Nation’s sickest fall victim to corruption
The director of state-run pharmaceutical company Indar, Liubov Vyshnevska, recently came under a criminal investigation after she refused to provide information on certain medicines that the company allegedly makes and which it successfully sells to the health ministry for millions of hryvnias.
The investigation was the result of watchdog activity by the Anti-Corruption Action Center in partnership with Ukrainian lawmakers who are members of the Global Organization of Parliamentarians Against Corruption.
Indar was established in 1997 exclusively to produce affordable and inexpensive insulin, which the company did until 2012. But that year Indar started to win health ministry bids for the supply of new, yet untypical medicines for the plant, in particular medicine for antiretroviral therapy and tuberculosis treatment.
Several public statements by the director, Vyshnevska, accompanied this new development and claimed the plant’s production line of medicines had been expanded. In particular, Vyshnevska more than once announced that the plant would start producing medicine locally for the Chicago-based pharmaceuticals company Abbott Laboratories.
Apparently, Indar had passed Abbott company inspections and arrangements were made to gradually start making the American company’s medicines at Indar in Ukraine.
The Anti-Corruption Action Center could not confirm whether Abbott had conducted an inspection of Indar. Indar did, however, start re-packaging medicines, in line with Vyshnevska’s proclamations of localizing production.
The meteoric rise of Indar to become the leader of Ukraine’s pharmaceutical market also coincided with substantial changes that took place in public procurement laws in the last year that favored Indar.
In July 2012, the public procurement law ceased being applicable to Indar and any other state enterprise. Thus, in the Ukrainian pharmaceutical business, this meant complete secrecy for how and from where the state-enterprise Indar procures the medicine that it, in turn, sells to the health ministry: does it make the medicine or re-sell it from another supplier?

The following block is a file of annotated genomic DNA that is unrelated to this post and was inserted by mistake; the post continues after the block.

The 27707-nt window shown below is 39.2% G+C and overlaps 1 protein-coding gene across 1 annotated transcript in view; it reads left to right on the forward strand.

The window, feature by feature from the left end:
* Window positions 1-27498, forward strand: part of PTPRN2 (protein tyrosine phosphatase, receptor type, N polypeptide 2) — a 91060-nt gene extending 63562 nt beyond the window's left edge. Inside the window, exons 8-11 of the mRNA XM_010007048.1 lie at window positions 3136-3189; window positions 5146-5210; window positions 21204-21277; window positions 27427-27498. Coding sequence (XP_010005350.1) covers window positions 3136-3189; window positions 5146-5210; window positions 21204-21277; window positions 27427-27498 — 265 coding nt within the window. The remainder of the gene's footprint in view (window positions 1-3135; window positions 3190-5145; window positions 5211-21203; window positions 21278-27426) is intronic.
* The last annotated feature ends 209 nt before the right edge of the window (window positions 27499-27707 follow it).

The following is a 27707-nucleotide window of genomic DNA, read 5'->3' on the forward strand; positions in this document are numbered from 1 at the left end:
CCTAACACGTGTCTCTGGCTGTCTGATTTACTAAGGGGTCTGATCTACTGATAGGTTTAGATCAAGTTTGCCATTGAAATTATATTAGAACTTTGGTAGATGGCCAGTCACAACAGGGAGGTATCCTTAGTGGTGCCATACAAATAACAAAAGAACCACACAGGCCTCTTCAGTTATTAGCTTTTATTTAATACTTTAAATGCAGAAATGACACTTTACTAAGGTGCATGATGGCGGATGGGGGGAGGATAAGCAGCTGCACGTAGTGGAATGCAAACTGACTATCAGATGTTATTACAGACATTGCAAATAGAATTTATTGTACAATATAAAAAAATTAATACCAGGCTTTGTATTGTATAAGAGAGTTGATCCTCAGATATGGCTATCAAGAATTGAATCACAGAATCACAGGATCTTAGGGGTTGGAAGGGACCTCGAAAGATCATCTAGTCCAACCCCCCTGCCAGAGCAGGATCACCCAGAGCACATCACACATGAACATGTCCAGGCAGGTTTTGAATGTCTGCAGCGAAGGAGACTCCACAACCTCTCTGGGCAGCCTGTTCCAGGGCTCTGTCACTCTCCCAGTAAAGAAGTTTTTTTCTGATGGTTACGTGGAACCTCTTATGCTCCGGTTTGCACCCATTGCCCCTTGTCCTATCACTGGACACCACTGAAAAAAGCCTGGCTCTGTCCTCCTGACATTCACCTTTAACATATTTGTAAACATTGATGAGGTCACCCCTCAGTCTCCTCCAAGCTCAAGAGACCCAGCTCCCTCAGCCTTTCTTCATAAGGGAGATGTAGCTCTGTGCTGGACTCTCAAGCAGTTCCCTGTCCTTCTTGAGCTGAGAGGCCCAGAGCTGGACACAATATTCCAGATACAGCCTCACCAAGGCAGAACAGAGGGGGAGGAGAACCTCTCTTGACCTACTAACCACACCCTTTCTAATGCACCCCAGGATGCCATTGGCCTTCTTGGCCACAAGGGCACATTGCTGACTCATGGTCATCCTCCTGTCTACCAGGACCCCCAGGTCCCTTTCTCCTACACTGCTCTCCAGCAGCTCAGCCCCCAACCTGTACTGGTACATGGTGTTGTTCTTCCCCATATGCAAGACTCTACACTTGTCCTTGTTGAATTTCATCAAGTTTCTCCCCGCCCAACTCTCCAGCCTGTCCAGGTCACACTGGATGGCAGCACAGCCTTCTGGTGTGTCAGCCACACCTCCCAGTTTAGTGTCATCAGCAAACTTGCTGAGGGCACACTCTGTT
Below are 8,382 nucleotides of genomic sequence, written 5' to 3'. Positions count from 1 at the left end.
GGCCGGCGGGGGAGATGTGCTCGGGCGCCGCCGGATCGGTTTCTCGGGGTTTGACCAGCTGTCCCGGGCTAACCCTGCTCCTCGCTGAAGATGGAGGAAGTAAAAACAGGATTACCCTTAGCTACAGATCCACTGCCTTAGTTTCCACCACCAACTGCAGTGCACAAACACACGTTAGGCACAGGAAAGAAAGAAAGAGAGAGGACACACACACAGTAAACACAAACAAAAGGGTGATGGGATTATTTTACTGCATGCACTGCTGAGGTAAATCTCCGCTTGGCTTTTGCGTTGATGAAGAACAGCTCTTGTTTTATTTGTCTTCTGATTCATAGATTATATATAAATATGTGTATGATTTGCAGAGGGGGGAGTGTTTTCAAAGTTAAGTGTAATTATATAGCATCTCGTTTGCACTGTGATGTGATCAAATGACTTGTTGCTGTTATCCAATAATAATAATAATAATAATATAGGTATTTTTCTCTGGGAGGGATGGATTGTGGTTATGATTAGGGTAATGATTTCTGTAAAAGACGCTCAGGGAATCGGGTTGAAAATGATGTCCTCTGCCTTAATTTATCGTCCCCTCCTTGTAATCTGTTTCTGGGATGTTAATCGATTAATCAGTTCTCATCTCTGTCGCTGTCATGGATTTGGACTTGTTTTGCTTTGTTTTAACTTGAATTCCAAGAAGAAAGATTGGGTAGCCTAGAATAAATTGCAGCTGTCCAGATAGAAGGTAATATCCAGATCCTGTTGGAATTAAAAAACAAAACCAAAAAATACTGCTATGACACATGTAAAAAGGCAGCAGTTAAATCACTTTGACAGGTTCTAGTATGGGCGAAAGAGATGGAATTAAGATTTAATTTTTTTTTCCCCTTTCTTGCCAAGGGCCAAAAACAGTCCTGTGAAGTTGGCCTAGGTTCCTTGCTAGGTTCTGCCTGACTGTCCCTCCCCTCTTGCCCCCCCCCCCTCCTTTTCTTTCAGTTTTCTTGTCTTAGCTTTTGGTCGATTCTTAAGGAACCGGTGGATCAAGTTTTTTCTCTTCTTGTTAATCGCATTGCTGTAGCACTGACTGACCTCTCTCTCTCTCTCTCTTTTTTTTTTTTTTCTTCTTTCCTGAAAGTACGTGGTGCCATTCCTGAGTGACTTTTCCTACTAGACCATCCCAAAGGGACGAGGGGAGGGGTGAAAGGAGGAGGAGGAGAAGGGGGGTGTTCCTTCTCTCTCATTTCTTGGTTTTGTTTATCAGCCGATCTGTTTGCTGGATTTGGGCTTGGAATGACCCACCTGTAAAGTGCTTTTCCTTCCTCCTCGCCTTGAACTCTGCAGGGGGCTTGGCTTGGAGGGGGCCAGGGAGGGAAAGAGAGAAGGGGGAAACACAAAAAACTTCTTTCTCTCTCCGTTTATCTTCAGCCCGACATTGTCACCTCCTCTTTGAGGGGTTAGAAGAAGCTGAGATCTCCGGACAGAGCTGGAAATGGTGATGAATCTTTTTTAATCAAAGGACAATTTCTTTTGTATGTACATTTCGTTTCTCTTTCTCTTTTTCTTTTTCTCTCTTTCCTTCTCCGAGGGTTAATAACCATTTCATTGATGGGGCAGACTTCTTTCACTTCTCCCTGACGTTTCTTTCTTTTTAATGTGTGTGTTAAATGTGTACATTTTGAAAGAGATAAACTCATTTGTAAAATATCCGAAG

Then in April 2013 a bill was passed which gave Indar the green light to a wider circle of health ministry orders. The draft law allows public procurement clients to include “the presence of our own manufacturing facilities” as a qualification criterion on medical bids, the same thing of which the Indar director had boasted.
We took an interest in Indar Plc following a TVi cover story into the company’s uncanny ability to “forsee” public procurement tenders of the health ministry.
According to the investigation, on June 11, 2012, Indar Plc signed a contract with Altona Trade Agency LLP to purchase glucose test strips. The contract was worth $1.93 million. On that serendipitous date, the Ministry of Health announced a call for proposals to purchase glucose test strips for the same exact quantity. On Aug. 23, 2012, the ministry named Indar the bid winner and gave the company a 100 percent advance payment. In turn, Indar Plc transferred this money to Latvia in September 2012, where Altona Trade Agency LLP had its bank account in Privat Bank in Riga. As soon as the money reached Latvia, Altona Trade Agency LLP started its liquidation process.